U.S. Senator Tammy Baldwin of Wisconsin joined her colleagues led by Senators Sherrod Brown, Cory Booker, and Kamala Harris to introduce a Senate Resolution on July 23 to declare racism a public health crisis.
In May 2019, Milwaukee County became the first municipality to pass a resolution declaring racism a public health crisis. The move was not inspired by a big event, but study after study showing economic inequality in the county was among the worst in the country.
“The coronavirus pandemic has laid bare health and economic disparities that have contributed to higher rates of coronavirus cases and deaths in communities of color,” said Senator Baldwin.
Racism runs through housing, education, jobs, and health. It is not like an acute traumatic event like a hurricane or an earthquake that know has a beginning, middle and end. And unlike a national disaster, a racism crisis does not trigger a flood of government funds. A direct result of systemic racism has created barriers to quality health care access, housing, jobs, livable wages and so much else contribute to stark health disparities for communities of color.
“COVID-19 has caused a public health crisis that is disproportionately impacting people of color. In fact, available data shows that African American and Latinx people are three times as likely to get sick with the virus; and nearly twice as likely to die,” said Senator Harris. “This resolution affirms Congress’ commitment to fully acknowledge and address racial inequities and injustice across all sectors.”
The coronavirus has proven especially lethal for those communities – the infection, hospitalization, and mortality rates are disproportionately high among Black, Latino, and AI/AN populations. National data show 22 percent of COVID-19 patients are Black, when Black people make up 13 percent of the U.S. population, and 33 percent of COVID-19 patients are Latino, when they make up just 18 percent of the U.S. population.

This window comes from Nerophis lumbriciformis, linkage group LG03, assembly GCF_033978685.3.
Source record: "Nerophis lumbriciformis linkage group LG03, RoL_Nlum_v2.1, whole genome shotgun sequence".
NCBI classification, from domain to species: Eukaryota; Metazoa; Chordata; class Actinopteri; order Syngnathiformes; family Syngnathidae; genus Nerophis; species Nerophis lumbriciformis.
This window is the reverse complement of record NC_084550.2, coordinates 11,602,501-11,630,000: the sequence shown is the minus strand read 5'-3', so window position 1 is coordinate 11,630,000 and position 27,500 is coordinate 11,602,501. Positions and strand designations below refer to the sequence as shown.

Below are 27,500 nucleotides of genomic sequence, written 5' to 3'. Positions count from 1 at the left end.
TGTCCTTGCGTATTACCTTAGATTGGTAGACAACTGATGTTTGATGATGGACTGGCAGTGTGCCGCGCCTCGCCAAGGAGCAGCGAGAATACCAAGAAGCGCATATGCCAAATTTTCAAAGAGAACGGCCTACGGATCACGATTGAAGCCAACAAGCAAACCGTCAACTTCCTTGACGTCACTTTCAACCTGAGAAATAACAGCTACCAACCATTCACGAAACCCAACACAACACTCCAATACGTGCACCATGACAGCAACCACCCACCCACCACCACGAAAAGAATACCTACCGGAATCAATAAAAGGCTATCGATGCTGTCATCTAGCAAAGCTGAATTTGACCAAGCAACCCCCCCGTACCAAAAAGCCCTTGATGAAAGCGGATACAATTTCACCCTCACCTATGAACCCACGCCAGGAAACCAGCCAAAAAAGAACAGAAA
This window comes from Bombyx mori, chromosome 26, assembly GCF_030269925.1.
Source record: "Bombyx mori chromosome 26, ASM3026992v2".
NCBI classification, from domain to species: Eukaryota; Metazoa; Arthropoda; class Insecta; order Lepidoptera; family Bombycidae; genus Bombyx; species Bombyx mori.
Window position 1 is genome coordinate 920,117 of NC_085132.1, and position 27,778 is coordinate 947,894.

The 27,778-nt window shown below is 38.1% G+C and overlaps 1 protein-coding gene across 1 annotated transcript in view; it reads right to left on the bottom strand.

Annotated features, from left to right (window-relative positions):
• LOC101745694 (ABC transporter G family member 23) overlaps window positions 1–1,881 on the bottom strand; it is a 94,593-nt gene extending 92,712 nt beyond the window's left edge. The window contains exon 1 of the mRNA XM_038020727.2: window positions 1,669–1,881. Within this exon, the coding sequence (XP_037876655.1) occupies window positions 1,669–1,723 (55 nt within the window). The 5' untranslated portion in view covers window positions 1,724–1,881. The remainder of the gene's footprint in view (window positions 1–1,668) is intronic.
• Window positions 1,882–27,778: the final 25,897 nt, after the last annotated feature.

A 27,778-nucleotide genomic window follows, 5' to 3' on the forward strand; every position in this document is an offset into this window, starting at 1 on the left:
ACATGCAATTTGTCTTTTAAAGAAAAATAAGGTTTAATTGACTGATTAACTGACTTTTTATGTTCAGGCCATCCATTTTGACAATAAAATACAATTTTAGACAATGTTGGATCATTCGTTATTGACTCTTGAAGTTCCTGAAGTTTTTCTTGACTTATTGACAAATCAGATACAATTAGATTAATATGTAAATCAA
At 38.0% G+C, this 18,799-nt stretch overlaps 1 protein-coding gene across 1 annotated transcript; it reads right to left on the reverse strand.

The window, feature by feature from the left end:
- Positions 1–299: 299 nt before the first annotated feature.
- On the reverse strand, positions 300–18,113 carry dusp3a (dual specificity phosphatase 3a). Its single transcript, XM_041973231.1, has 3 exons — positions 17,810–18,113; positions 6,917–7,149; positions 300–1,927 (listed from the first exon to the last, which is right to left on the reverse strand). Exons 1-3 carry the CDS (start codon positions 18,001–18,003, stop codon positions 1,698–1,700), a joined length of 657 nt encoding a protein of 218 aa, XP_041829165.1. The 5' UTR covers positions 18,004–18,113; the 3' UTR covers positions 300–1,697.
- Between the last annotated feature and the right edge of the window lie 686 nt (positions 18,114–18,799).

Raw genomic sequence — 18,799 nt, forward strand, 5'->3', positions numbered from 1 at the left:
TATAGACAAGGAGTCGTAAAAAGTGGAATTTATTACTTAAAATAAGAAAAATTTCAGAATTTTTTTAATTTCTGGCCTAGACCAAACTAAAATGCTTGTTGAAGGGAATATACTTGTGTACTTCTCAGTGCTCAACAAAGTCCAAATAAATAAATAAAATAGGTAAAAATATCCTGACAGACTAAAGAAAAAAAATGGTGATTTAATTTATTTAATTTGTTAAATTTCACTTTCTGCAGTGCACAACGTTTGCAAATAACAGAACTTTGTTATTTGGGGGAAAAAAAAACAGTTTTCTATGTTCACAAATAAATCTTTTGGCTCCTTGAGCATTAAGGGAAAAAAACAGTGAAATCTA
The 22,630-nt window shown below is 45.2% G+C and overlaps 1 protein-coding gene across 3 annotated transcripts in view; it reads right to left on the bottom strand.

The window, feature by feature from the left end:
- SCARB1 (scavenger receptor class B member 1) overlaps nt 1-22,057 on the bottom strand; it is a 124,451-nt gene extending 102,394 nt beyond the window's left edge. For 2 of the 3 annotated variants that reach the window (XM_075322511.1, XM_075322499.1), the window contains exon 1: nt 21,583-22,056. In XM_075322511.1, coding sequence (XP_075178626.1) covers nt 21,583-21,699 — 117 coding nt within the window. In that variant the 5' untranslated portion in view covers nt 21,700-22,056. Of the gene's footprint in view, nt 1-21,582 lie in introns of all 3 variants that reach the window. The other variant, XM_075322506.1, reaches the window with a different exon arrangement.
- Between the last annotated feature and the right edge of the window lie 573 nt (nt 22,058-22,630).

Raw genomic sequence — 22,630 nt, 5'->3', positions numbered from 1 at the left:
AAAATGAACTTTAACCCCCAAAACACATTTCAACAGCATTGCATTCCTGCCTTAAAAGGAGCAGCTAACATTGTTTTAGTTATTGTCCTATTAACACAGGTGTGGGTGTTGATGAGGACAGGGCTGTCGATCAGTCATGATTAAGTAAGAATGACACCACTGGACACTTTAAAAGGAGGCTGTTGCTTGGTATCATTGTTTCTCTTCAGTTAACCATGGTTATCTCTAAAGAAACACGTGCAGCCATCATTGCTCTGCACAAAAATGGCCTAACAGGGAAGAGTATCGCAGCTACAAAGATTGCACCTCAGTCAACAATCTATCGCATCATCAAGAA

“For too long, communities of color have suffered disproportionately from countless illnesses and conditions, from maternal and infant mortality to now COVID-19,” said Senator Booker. “These health inequities are the direct result of centuries of racist policy that have disenfranchised, disinvested, and disrespected Black, Indigenous, and other communities of color. Declaring racism a public health crisis is a small, but necessary, step toward addressing the deep-rooted and systemic inequities that have created and continue to exacerbate unfair and unjust health outcomes and enabling us to finally move forward in creating a truly equitable health care system for all.”
The resolution also highlights the effects of systemic racism on the health and wellness of communities of color, resulting in shorter life expectancy, worsened health outcomes, and enhanced exposure to harmful or dangerous environments. The resolution encourages concrete action to address health disparities and inequity across all sectors in society.
“Systemic racism is a public health crisis and we must confront it in order to improve health outcomes for people of color in America, during this pandemic and beyond. I’m proud to join my colleagues on this important resolution and commit to taking concrete action to address the racial disparities that exist in our nation’s health care system,” added Senator Baldwin.
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